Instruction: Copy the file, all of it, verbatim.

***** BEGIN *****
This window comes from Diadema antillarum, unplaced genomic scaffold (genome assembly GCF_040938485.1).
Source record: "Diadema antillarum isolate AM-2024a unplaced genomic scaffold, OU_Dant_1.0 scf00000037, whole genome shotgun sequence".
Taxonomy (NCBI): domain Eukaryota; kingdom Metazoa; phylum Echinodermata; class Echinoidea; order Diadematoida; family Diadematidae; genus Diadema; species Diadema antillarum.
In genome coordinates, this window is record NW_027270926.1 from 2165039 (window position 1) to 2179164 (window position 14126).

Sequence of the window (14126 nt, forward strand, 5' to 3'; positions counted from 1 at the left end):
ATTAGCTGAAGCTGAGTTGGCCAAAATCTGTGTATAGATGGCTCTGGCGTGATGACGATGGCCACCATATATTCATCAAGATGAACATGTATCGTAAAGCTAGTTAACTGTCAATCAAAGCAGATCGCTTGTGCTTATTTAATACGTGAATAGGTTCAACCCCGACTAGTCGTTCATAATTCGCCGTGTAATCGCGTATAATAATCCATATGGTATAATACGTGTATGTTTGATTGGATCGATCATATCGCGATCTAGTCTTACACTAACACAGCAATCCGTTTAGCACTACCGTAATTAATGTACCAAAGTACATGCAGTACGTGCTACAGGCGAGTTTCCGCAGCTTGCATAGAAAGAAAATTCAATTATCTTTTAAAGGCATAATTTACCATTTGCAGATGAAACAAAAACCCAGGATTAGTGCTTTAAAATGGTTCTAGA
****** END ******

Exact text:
This window comes from Diadema antillarum, unplaced genomic scaffold (genome assembly GCF_040938485.1).
Source record: "Diadema antillarum isolate AM-2024a unplaced genomic scaffold, OU_Dant_1.0 scf00000037, whole genome shotgun sequence".
Taxonomy (NCBI): domain Eukaryota; kingdom Metazoa; phylum Echinodermata; class Echinoidea; order Diadematoida; family Diadematidae; genus Diadema; species Diadema antillarum.
In genome coordinates, this window is record NW_027270926.1 from 2165039 (window position 1) to 2179164 (window position 14126).

Sequence of the window (14126 nt, forward strand, 5' to 3'; positions counted from 1 at the left end):
ATTAGCTGAAGCTGAGTTGGCCAAAATCTGTGTATAGATGGCTCTGGCGTGATGACGATGGCCACCATATATTCATCAAGATGAACATGTATCGTAAAGCTAGTTAACTGTCAATCAAAGCAGATCGCTTGTGCTTATTTAATACGTGAATAGGTTCAACCCCGACTAGTCGTTCATAATTCGCCGTGTAATCGCGTATAATAATCCATATGGTATAATACGTGTATGTTTGATTGGATCGATCATATCGCGATCTAGTCTTACACTAACACAGCAATCCGTTTAGCACTACCGTAATTAATGTACCAAAGTACATGCAGTACGTGCTACAGGCGAGTTTCCGCAGCTTGCATAGAAAGAAAATTCAATTATCTTTTAAAGGCATAATTTACCATTTGCAGATGAAACAAAAACCCAGGATTAGTGCTTTAAAATGGTTCTAGA